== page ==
Fire marshal urges Fourth of July fireworks safety
June 28. 2013 9:03AM
PIERRE, S.D. – Legal sale of fireworks in South Dakota started Thursday, and Fire Marshal Paul Merriman is urging residents to be safe and sensible as they celebrate Independence Day.
“Fireworks have long been a traditional part of the Fourth of July celebration in South Dakota, but every year we have a few injuries and some unintentional fires,’’ Merriman said. “While much of the state has experienced much-needed moisture in recent months, we still caution anyone using fireworks to cooperate in keeping us all safe and fire-free. Common sense goes a long way.’’
The 2013 South Dakota Legislature changed state law to allow the discharge of fireworks from June 27 until the Sunday after July 4. This year, that means it’s legal to discharge fireworks through Sunday, July 7. Previously, July 5 was the legal end date for use of fireworks in the state.
Individual cities may adopt stricter limits on use of fireworks, and Merriman suggests citizens check local ordinances and regulations.
He also said staff with the State Fire Marshal’s Office will be out during the legal sales period inspecting retail fireworks stands to make sure the products being offered for sale in South Dakota are legal consumer fireworks.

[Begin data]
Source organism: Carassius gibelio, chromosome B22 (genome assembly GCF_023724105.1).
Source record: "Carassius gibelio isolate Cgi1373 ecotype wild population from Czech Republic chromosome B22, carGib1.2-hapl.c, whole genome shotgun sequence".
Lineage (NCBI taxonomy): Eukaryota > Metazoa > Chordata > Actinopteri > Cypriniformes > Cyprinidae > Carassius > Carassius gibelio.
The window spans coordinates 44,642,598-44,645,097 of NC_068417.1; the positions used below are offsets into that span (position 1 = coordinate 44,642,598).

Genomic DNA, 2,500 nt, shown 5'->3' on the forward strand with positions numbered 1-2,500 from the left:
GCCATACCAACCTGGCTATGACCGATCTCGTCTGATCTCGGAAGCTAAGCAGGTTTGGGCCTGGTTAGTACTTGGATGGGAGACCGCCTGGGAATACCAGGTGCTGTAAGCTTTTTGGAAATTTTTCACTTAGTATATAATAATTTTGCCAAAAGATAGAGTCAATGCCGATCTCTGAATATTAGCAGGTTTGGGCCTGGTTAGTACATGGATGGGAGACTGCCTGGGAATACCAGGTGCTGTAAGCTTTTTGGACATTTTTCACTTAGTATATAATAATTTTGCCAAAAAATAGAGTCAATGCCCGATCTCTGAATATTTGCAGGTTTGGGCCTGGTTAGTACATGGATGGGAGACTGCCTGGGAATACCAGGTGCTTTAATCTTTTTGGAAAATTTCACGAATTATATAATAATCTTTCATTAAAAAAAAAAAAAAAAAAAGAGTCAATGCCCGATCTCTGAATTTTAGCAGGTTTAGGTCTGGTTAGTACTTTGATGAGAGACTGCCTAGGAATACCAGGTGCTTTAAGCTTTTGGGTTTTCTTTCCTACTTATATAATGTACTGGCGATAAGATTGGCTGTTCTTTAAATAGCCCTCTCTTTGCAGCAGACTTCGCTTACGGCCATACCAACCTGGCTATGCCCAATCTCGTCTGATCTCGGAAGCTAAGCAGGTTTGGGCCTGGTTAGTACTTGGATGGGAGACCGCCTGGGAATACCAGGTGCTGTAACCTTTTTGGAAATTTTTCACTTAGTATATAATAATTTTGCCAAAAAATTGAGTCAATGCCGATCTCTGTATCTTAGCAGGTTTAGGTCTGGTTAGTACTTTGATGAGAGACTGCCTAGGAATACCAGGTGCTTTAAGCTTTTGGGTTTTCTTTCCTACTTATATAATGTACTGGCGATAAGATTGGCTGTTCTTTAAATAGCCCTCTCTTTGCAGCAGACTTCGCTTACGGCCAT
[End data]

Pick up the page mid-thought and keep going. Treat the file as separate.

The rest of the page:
“We aren’t trying to take the fun out of the holiday, but we do want to make sure the fireworks being sold meet legal requirements,’’ Merriman said.
The National Fire Protection Association says recent statistics show that nationally in 2010 fireworks caused an estimated 1,100 structure fires, 300 vehicle fires and 14,100 outside and other fires with eight civilian deaths and $36 million in property damage. The risk of fireworks injury was highest for children age 5-14, the association said.
Merriman offered a few simple safety tips: Follow the instructions on the product, avoid using fireworks in places where a fire could start and keep a source of water handy.
Sparklers are popular with younger children, but they can cause painful burns and should be used with adult supervision, Merriman said.